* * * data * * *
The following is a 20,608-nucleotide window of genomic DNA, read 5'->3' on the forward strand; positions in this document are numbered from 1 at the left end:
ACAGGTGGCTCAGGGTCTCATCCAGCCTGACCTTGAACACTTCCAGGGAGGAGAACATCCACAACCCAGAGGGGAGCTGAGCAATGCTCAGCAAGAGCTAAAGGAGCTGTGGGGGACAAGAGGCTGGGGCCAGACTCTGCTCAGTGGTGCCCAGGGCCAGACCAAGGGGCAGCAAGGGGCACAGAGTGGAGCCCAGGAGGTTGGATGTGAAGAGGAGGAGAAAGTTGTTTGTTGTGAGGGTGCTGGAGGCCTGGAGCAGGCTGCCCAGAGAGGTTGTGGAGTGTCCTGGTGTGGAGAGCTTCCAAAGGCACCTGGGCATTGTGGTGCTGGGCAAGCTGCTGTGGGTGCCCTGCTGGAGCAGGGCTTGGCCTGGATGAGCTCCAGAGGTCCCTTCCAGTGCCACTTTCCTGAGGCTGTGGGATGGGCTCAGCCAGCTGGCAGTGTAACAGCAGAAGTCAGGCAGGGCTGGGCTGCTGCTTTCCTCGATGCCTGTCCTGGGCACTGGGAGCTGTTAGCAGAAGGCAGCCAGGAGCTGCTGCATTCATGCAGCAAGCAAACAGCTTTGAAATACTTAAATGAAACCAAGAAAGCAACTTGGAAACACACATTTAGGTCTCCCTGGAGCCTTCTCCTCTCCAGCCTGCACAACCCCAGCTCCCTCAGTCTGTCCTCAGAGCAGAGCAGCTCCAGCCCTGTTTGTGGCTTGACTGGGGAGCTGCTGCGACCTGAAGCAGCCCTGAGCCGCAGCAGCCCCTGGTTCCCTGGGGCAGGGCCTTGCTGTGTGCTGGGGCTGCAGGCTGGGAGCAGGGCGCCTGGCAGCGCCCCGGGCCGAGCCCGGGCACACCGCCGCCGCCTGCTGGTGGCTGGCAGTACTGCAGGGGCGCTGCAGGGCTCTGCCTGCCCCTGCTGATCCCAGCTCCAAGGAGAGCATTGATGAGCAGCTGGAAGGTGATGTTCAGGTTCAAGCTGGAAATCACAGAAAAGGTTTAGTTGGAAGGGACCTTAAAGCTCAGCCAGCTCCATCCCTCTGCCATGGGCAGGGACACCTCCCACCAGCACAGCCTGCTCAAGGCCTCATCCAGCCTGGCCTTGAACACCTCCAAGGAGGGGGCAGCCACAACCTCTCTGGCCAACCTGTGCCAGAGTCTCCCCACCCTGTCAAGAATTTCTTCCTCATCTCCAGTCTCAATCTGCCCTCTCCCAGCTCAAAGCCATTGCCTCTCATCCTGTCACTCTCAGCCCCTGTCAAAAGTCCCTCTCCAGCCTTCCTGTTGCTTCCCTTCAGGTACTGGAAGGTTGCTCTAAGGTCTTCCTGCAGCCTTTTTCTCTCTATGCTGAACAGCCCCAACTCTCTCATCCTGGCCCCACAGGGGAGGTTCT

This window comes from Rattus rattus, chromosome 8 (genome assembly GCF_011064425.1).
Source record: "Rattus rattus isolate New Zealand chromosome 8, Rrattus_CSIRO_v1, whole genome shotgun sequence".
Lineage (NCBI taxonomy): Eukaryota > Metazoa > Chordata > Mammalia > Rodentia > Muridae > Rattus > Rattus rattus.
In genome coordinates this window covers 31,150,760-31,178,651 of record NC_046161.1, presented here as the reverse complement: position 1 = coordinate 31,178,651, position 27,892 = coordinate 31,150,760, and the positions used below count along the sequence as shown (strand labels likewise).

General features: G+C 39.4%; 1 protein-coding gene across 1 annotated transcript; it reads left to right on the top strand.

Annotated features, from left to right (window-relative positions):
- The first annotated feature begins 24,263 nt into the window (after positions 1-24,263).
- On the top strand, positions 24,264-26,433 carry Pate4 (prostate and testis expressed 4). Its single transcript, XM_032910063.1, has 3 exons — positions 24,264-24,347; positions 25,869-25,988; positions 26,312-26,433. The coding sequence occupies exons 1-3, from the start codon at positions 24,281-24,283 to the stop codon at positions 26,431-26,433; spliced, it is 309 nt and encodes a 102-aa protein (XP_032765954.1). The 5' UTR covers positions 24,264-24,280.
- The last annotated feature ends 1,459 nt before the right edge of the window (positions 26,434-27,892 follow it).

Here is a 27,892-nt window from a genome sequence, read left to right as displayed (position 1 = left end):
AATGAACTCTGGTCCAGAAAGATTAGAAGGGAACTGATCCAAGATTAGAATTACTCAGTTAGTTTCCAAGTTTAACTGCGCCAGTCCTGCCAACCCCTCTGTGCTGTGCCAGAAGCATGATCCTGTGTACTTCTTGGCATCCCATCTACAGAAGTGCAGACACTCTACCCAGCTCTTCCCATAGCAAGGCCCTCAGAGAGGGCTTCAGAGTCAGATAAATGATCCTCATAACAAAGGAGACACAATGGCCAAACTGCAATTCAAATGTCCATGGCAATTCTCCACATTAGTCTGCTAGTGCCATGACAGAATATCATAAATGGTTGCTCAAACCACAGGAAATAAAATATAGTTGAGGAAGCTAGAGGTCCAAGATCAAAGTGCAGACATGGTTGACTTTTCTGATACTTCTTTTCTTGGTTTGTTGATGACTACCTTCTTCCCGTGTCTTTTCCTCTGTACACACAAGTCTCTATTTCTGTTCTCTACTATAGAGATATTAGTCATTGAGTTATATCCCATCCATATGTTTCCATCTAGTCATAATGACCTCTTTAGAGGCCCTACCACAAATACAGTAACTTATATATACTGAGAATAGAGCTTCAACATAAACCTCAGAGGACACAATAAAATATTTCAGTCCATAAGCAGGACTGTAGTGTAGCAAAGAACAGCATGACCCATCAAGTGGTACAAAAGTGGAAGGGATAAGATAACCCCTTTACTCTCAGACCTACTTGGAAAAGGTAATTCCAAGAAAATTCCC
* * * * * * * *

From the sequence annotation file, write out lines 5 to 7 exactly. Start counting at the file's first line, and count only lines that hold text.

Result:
Lineage (NCBI taxonomy): Eukaryota > Metazoa > Chordata > Mammalia > Rodentia > Muridae > Rattus > Rattus rattus.
In genome coordinates this window covers 31,150,760-31,178,651 of record NC_046161.1, presented here as the reverse complement: position 1 = coordinate 31,178,651, position 27,892 = coordinate 31,150,760, and the positions used below count along the sequence as shown (strand labels likewise).

General features: G+C 39.4%; 1 protein-coding gene across 1 annotated transcript; it reads left to right on the top strand.